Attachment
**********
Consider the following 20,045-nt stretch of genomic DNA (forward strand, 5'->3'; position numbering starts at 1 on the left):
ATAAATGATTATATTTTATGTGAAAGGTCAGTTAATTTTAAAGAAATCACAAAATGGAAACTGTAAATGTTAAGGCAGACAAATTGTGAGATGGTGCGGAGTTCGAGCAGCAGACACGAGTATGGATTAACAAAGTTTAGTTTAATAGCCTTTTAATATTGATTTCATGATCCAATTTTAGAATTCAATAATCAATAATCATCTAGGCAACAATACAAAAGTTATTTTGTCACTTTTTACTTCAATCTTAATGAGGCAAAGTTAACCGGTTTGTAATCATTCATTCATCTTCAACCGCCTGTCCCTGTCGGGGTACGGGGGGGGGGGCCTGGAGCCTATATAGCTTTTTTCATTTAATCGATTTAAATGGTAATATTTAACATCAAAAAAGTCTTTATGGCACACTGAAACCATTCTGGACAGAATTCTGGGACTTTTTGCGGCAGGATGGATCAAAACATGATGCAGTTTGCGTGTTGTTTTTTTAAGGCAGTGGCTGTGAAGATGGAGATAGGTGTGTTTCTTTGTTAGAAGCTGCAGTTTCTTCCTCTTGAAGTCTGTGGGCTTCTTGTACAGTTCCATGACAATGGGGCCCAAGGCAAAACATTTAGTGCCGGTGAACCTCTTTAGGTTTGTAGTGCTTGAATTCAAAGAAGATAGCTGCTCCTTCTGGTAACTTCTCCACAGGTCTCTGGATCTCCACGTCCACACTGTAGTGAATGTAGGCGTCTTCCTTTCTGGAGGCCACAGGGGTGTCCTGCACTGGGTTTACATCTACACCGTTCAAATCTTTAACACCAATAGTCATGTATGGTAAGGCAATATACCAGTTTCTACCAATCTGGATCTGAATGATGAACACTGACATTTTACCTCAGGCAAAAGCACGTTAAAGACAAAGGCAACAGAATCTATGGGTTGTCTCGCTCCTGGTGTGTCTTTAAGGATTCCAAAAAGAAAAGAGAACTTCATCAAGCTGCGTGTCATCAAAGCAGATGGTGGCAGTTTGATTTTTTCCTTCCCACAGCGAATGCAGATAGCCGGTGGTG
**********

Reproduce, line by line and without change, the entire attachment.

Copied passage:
Consider the following 20,045-nt stretch of genomic DNA (forward strand, 5'->3'; position numbering starts at 1 on the left):
ATAAATGATTATATTTTATGTGAAAGGTCAGTTAATTTTAAAGAAATCACAAAATGGAAACTGTAAATGTTAAGGCAGACAAATTGTGAGATGGTGCGGAGTTCGAGCAGCAGACACGAGTATGGATTAACAAAGTTTAGTTTAATAGCCTTTTAATATTGATTTCATGATCCAATTTTAGAATTCAATAATCAATAATCATCTAGGCAACAATACAAAAGTTATTTTGTCACTTTTTACTTCAATCTTAATGAGGCAAAGTTAACCGGTTTGTAATCATTCATTCATCTTCAACCGCCTGTCCCTGTCGGGGTACGGGGGGGGGGGCCTGGAGCCTATATAGCTTTTTTCATTTAATCGATTTAAATGGTAATATTTAACATCAAAAAAGTCTTTATGGCACACTGAAACCATTCTGGACAGAATTCTGGGACTTTTTGCGGCAGGATGGATCAAAACATGATGCAGTTTGCGTGTTGTTTTTTTAAGGCAGTGGCTGTGAAGATGGAGATAGGTGTGTTTCTTTGTTAGAAGCTGCAGTTTCTTCCTCTTGAAGTCTGTGGGCTTCTTGTACAGTTCCATGACAATGGGGCCCAAGGCAAAACATTTAGTGCCGGTGAACCTCTTTAGGTTTGTAGTGCTTGAATTCAAAGAAGATAGCTGCTCCTTCTGGTAACTTCTCCACAGGTCTCTGGATCTCCACGTCCACACTGTAGTGAATGTAGGCGTCTTCCTTTCTGGAGGCCACAGGGGTGTCCTGCACTGGGTTTACATCTACACCGTTCAAATCTTTAACACCAATAGTCATGTATGGTAAGGCAATATACCAGTTTCTACCAATCTGGATCTGAATGATGAACACTGACATTTTACCTCAGGCAAAAGCACGTTAAAGACAAAGGCAACAGAATCTATGGGTTGTCTCGCTCCTGGTGTGTCTTTAAGGATTCCAAAAAGAAAAGAGAACTTCATCAAGCTGCGTGTCATCAAAGCAGATGGTGGCAGTTTGATTTTTTCCTTCCCACAGCGAATGCAGATAGCCGGTGGTG